Musings on Cats and Vampire Summers

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Oscar, pre-scar days.

I was out early this morning getting something out of my car. OK, I was looking for my purse. I thought I left it in my car last night. I didn’t. While I was outside I heard the sound of an angry cat. You know that snarling, growling, hit pitched sound from Hell that cats project when they’re really pissed off and ready for a fight.

It wasn’t one of my cats. At least it didn’t sound like either one of them. I decided to walk down the street to the mail boxes and find out where the gosh awful noise was coming from.

My cat Oscar, my sweet baby boy was standing in the front yard of my neighbor Josh. Josh lives alone. He rides his bicycle when it is 120 degrees F outside. Everybody likes Josh, but I don’t think he has a cat.

On the front porch (a favorite place of the neighborhood wild turkeys) was the largest calico cat I have ever seen. Her head was the size of a honeydew mellon. She was screaming at Oscar.

Oscar sat there and meowed with a confused little voice. Then he looked at me, then looked at the giant calico.

“Hey, Oscar,” I said. “Come on baby, let’s go home.”

As always, Oscar looks hopeful when his mom (me) is around. I’m always there to rescue him. I scooped him up.

I walked home like a crazy cat lady with Oscar under one arm, and an armful of junk mail in the other arm.

Oscar will always be like a baby, despite a notched ear and a scar across his face. He is thirteen pounds of fur and love. He is also an asshole, but he is my asshole.

This has been a long hot summer. Not all of us are handling it as well as my bike riding neighbor Josh. Then add massive wild fires to the heat and it gets really fun. If someone ever tells you “Burn in Hell Vampire,” you can tell them “FUCK YOU ASSHOLE I live in California.”

After the cat adventure I dropped off a trunk load of supplies that will go up to a fire shelter near Redding (Carr fire.)

By the time I got home my son Garrett was peeling tape off of the walls. We’re painting the insides of our home. From neutral to color. It looks great. As we’re peeling long steps of blue tape from around the windows we talked about all kinds of stuff.

Garrett will be in his fourth year of college. He is twenty-one now. No longer a child. I have kids now but I also have adults – Vampire adults.

“I hate summer necks,” said Garrett.

“It isn’t that bad,” I said.

“Oh come on mom, they’re gross. All covered in sunscreen, sweat, foundation, hair products, and body spray. The body spray is the worst. It smells great, but oh my god, the taste… How did you do it before people took showers everyday?”

“I don’t know. I guess we were used to it. You know, like cigarette smoke and rancid bacon grease.”

“That’s disgusting. I’m sticking with wrists until October.”

“Sounds like a plan to me,” I told him. I didn’t mention that I go to nice adult people with indoor private offices. But I’m sticking with wrists more often than not as well.

College classes start soon for both of my kids. It already seems like fall. This morning was unusually cool and nice. On morning like that I pretend I’m living by the ocean or up in the mountains. For a myriad of reasons I’m still here, in the Sacramento Valley with the smoke and the ghosts of the 49ers and the first Vampires to settle in California.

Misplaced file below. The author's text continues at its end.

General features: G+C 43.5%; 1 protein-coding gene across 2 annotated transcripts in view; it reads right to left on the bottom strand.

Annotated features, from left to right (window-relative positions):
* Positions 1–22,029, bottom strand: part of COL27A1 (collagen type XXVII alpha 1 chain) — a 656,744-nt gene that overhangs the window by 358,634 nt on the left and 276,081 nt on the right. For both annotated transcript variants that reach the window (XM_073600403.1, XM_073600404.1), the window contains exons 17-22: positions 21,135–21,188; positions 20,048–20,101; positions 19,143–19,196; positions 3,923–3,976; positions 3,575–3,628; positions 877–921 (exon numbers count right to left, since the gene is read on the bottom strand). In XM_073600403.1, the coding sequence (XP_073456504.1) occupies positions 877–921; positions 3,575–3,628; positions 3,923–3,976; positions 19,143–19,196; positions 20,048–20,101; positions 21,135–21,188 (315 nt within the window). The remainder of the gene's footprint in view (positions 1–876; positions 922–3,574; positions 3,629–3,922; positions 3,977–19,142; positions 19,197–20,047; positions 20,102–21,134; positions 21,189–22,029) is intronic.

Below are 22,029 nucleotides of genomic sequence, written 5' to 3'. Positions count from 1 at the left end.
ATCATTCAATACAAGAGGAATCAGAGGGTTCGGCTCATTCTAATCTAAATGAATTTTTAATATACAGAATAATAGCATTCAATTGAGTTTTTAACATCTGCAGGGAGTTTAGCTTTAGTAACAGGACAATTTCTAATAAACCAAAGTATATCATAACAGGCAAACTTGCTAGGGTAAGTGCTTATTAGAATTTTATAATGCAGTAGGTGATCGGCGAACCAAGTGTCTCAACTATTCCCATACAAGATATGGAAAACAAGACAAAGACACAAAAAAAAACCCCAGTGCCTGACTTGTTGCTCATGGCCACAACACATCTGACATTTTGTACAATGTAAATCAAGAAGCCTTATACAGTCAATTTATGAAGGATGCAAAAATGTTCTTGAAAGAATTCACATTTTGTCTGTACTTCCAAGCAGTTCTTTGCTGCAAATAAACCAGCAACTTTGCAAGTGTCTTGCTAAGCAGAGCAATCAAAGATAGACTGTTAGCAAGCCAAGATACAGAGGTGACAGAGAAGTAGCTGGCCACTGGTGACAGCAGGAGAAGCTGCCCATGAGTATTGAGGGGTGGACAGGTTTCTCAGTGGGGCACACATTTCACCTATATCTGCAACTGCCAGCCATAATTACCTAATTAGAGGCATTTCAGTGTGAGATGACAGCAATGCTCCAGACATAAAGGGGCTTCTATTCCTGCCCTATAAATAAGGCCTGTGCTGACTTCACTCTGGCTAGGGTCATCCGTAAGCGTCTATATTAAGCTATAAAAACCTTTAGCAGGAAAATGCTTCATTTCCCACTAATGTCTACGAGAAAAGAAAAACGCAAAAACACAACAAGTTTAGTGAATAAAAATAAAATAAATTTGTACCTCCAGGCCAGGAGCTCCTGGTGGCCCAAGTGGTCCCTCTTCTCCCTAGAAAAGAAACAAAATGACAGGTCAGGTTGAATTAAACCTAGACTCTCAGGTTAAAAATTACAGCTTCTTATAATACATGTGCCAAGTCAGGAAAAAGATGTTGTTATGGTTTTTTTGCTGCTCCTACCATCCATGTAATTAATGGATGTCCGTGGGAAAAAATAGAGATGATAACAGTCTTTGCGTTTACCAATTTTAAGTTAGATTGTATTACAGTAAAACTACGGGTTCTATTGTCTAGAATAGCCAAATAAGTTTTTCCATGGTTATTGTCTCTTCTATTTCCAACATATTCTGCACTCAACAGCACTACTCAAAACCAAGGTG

Anyway, that is how my day went.

Hope yours went well.

~ Juliette aka Vampire Maman

 

Under the Stars in the Beauty of Everything

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I have no story today because I was up in the hills hiking in places where a zillion stars can still be seen out at night.

My feet were so dirty in my sandals (Waterproof Tevas) that Tellias commented that I looked like I was walking in biblical times. He should know. He was there in biblical times as a citizen of the Roman Empire. A unique being who could tell fortunes and create all kinds of magic.

Nights were cold and quiet. Days were cool and quiet.

As we drove up there through the small, teeny tiny old Gold Rush era towns I thought of the times when thousands and thousands of people were up in those hills trying to find their fortune. Now they have another kind of fortune (not withstanding all of the pot growers on National Forest land).

It takes a different kind of person to live in the small isolated towns that are still mostly populated by buildings that were built before the Civil War. I know, if you live in the East that isn’t such a big deal, but here it is a really big deal.

The old brick, stone, and wood structures bring back memories and spark the imagination.

Relaxing at camp after a long walk along the Pacific Crest Trail.

Relaxing at camp after a long walk along the Pacific Crest Trail.

Then there are the woods, and the pitch black darkness of a mountain night. As my husband Teddy and I took a romantic walk under the trees and zillion stars he said, “This is my church.”

We looked at the stars and speculated on who was out there, far far away, looking at our obscure little star, out in the boondocks of the Milky Way. They’re out there. They’re like us. They’re walking under the stars, arm in arm, stealing kisses, taking about the beauty of the universe, and wondering who we are.

~ Juliette aka Vampire Maman

 

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